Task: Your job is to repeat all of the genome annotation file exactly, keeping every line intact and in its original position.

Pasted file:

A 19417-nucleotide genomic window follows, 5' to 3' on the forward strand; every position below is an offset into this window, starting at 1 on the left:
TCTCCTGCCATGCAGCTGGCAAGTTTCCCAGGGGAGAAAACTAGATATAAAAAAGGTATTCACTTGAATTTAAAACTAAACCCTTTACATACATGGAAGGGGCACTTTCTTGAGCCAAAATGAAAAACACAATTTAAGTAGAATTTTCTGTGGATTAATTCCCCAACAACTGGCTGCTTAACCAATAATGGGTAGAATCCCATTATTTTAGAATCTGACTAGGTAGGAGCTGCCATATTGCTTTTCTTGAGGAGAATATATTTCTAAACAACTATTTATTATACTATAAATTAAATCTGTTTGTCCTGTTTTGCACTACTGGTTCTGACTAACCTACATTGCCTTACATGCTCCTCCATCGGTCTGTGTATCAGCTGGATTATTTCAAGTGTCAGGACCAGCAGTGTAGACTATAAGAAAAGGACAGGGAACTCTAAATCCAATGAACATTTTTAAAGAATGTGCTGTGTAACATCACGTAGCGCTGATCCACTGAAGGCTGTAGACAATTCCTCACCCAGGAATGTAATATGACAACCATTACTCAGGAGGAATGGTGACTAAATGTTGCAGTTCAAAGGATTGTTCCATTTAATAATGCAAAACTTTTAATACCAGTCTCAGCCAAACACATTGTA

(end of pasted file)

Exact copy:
A 19417-nucleotide genomic window follows, 5' to 3' on the forward strand; every position below is an offset into this window, starting at 1 on the left:
TCTCCTGCCATGCAGCTGGCAAGTTTCCCAGGGGAGAAAACTAGATATAAAAAAGGTATTCACTTGAATTTAAAACTAAACCCTTTACATACATGGAAGGGGCACTTTCTTGAGCCAAAATGAAAAACACAATTTAAGTAGAATTTTCTGTGGATTAATTCCCCAACAACTGGCTGCTTAACCAATAATGGGTAGAATCCCATTATTTTAGAATCTGACTAGGTAGGAGCTGCCATATTGCTTTTCTTGAGGAGAATATATTTCTAAACAACTATTTATTATACTATAAATTAAATCTGTTTGTCCTGTTTTGCACTACTGGTTCTGACTAACCTACATTGCCTTACATGCTCCTCCATCGGTCTGTGTATCAGCTGGATTATTTCAAGTGTCAGGACCAGCAGTGTAGACTATAAGAAAAGGACAGGGAACTCTAAATCCAATGAACATTTTTAAAGAATGTGCTGTGTAACATCACGTAGCGCTGATCCACTGAAGGCTGTAGACAATTCCTCACCCAGGAATGTAATATGACAACCATTACTCAGGAGGAATGGTGACTAAATGTTGCAGTTCAAAGGATTGTTCCATTTAATAATGCAAAACTTTTAATACCAGTCTCAGCCAAACACATTGTA